We should start with the assumption that any secrets on your device are going to be stolen if you get hacked. It does not matter how you try to hide them. So, your best/only defense is… don’t get hacked. If we work with sensitive data, we should eat our own dog food. We should be doing all the same things we tell our users to do and not think things don’t apply to us because we’re smart. Go listen to https://darknetdiaries.com/transcript/86/.
- If you do nothing else, appreciate this: Apple knows what they’re doing. Help them help you. Do your software updates religiously. Use Private Relay and turn on your firewall. Use FileVault. Think before you give PPPC entitlements to an app. If your DLP vendor says you need to disable SIP to install their kernel extension, tell them you’d love to speak to them again once they’ve got their act together.
- Do not click on that link/attachment in that email you weren’t expecting even though it’s from your co-worker/mother. What’s your social media profile look like? Could a threat actor find their way to you if they wanted to target your organization?
- Don’t use the same machine you use for production work to surf questionable sites or download anything you don’t absolutely trust.
- Don’t install any CA certificates you don’t absolutely trust.
- Use good/unique passwords. Use two-factor wherever you can. Use a password manager.
The lengths you’ll go to protect things depends on your own risk assessment. Are you an admin for something like military or biotech? If so, you might be one of those admins who will never run against production from your Mac, or you’ll get a second/clean Mac used only for your packaging/device admin work and you’ll reset contents and settings between projects. Are you an admin for an elementary school? You may not be a prime target for state-sponsored attacks, but ransomware and crypto miners are often indiscriminate. Maybe at least think about turning on Software Update for your admin Mac.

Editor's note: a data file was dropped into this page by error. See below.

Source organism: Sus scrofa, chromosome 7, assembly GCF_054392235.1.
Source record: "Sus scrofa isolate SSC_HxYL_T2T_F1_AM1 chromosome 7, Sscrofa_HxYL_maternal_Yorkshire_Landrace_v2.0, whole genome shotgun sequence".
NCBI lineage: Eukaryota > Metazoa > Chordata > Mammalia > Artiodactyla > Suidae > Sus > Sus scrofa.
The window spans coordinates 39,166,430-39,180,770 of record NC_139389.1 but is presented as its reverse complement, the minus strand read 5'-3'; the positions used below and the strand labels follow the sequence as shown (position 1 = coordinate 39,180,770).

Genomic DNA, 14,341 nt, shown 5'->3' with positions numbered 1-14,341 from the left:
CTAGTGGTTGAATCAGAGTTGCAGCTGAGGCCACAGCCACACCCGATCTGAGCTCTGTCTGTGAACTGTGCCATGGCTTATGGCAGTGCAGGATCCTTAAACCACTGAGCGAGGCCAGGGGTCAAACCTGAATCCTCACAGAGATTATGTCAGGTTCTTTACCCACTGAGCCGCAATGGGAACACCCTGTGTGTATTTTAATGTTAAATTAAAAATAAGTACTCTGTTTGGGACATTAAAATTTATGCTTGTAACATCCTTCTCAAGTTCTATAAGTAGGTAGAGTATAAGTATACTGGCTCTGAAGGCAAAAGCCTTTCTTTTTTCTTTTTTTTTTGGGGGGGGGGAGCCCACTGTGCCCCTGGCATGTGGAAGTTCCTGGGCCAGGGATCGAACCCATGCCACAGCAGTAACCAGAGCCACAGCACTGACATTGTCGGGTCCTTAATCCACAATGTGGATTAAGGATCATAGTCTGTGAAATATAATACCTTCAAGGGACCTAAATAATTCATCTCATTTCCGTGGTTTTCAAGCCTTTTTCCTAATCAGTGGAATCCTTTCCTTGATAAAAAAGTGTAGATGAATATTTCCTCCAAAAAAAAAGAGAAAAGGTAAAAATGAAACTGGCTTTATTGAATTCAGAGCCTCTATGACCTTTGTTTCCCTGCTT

If you’re not installing a curl credentials file, here’s a project where you can grab code snippets for a few different methods to supply api credentials to your scripts. Pick the way you like best, or use the shell
source command to incorporate it into your scripts as-is so you can try all the methods.
For example, if your script needs a server URL, username, and password for a production reporting account, you would just download the script in that GitHub folder and add this line at the top of your API script:
source "getJamfInfo.sh" --environment "keychain" --method "production_auditor"
Then you have $apiURL, $apiUser, and $apiPass variables to available for use within your script without having to put them directly into your code.